FCC unleashes $1.04B in RDOF funding but big bidders still waiting

The U.S. Federal Communications Commission (FCC) announced it is ready to authorize its largest batch of Rural Digital Opportunity Fund (RDOF) support yet, raising the total amount approved to more than $2.7 billion.

It greenlighted a total of $1.04 billion in the latest round, funding it said would help 69 broadband providers deliver service to more than half a million locations across 32 states.

Windstream, a top five winner in the auction, received approval for dozens of winning bids in Pennsylvania, adding to previous approvals for bids in Alabama, Arkansas, Georgia, Iowa, Kentucky, Minnesota, Mississippi, Missouri, Nebraska, North Carolina, Ohio and South Carolina.

Meanwhile, Ziply Fiber had bids in Idaho, Oregon, Washington State and Montana approved. Others with a significant number of bids on the approvals list included Conexon Connect, Hawaiian Telecom, Midwest Energy Cooperative and Talkie Communications.

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The news marked the fifth “ready to authorize” RDOF announcement from the agency. An FCC representative previously told Fierce the release of RDOF funds is a two-step process which includes a “ready to authorize” announcement and the subsequent authorization of those funds to winning bidders. Only four releases in the latter category have been issued thus far.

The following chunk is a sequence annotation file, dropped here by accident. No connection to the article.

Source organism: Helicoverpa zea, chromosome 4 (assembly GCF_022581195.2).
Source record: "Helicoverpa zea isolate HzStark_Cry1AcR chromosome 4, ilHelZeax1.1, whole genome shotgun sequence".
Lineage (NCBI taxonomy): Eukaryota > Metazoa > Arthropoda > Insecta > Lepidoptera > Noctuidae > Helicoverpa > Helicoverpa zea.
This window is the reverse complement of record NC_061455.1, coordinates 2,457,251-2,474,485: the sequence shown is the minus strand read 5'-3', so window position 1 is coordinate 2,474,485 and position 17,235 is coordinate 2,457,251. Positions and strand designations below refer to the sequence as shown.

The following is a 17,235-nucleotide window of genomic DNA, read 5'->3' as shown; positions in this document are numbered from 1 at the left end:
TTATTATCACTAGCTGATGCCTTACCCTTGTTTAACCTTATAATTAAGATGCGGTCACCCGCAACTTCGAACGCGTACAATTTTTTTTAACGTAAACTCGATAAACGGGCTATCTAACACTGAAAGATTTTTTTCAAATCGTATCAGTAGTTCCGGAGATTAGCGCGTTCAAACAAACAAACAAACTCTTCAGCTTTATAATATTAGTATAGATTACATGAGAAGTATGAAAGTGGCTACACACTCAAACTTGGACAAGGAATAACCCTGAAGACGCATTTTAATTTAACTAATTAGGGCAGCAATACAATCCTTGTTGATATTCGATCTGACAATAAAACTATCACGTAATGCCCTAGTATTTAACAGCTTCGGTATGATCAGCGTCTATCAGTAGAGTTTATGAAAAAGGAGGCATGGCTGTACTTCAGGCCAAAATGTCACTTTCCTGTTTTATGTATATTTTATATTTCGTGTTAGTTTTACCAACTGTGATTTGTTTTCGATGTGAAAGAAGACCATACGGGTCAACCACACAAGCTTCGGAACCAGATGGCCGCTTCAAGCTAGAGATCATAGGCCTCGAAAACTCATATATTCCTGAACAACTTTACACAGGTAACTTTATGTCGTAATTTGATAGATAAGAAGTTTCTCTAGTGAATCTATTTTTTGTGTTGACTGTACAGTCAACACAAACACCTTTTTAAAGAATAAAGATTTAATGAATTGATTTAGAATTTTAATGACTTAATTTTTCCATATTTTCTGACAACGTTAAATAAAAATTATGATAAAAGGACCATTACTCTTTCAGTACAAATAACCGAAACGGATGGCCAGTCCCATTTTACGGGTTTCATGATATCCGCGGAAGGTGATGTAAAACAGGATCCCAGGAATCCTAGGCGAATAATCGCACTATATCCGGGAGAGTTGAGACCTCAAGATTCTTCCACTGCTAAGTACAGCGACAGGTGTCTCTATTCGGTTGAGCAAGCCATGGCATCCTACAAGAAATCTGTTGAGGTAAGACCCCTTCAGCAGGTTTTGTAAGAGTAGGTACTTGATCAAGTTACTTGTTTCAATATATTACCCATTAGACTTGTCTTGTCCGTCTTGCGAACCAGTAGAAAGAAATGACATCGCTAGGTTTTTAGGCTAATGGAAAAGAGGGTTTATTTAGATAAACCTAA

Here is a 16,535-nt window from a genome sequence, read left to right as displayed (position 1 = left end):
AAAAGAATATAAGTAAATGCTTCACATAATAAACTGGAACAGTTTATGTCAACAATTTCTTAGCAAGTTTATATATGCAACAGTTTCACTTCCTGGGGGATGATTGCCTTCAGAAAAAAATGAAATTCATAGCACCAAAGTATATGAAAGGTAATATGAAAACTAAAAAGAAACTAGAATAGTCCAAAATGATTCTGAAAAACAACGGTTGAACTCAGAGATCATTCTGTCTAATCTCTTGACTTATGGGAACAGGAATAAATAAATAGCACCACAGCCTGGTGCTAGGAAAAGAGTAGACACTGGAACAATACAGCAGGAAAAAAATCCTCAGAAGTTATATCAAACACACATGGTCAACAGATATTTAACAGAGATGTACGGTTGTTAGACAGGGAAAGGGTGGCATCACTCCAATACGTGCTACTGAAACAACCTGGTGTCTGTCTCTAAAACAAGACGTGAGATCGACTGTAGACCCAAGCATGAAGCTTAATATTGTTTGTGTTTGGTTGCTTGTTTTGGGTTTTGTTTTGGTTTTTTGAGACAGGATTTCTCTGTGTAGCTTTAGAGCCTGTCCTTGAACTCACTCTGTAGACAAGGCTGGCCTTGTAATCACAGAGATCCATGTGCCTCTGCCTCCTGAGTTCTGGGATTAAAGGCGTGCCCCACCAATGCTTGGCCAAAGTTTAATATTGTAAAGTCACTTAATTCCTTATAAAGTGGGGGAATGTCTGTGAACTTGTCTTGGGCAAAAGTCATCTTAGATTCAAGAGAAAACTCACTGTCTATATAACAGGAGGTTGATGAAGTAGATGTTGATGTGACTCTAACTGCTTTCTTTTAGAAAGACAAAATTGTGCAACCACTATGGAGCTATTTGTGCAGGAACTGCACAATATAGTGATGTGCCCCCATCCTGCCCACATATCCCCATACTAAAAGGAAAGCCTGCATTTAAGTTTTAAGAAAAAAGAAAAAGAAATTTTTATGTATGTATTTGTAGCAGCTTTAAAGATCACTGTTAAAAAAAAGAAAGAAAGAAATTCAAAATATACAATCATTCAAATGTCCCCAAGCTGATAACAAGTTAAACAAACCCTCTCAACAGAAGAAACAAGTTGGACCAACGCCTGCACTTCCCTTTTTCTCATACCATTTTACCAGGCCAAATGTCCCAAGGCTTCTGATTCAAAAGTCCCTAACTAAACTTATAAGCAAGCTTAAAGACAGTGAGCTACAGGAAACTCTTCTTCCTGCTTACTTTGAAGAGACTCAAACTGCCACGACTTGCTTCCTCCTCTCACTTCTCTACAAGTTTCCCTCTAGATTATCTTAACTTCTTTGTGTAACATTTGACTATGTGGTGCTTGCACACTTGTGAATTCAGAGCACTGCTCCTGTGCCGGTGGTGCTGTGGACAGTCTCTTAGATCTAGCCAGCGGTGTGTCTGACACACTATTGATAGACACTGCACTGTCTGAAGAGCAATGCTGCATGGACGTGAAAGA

“This latest round of funding will open up even more opportunities to connect hundreds of thousands of Americans to high-speed, reliable broadband service,” Chairwoman Jessica Rosenworcel said in a statement.

Waiting winners

The FCC is still sifting through the long-form applications of winning participants. Given a total of $9.2 billion was awarded during the RDOF Phase I auction, it has yet to approve several billion dollars-worth of bids.

The top ten winners in the RDOF auction were LTD Broadband ($1.3 billion); Charter Communications ($1.2 billion), the Rural Electric Cooperative Consortium ($1.1 billion), SpaceX’s Starlink ($885.5 million); Windstream ($522.9 million); Nextlink ($429.2 million); Frontier Communications ($370.9 million); Resound Networks ($310.7 million); Starry ($268.9 million); and CenturyLink ($262.4 million). Thus far, only Windstream and some members of the Rural Electric Cooperative Consortium have had winning bids approved in a “ready to authorize” notice.

It’s worth noting that LTD is still fighting to prove it is eligible to receive RDOF funding in the first place and requested waivers for more than 3,000 census blocks where it won support. Charter, Frontier and Starry also requested waivers for some of their winning bids, while SpaceX’s Starlink in June requested more time from the FCC to prove its eligibility status in California, Hawaii, Michigan, Mississippi, Pennsylvania and Oregon.


Alongside the approval notice, the FCC also updated its list of bidders in default. An FCC official told Fierce a total of 82 companies have defaulted on at least one census block, with 23,896 total blocks now in default. The funding associated with those blocks totals $220.7 million.

RELATED: RDOF winners already defaulted on $78M in bids — much more could follow

Those figures are up substantially from those cited in a preliminary default notice issued in July. At that time, the agency indicated more than 60 bidding entities had defaulted on winning bids totaling $78.5 million covering nearly 11,000 census blocks.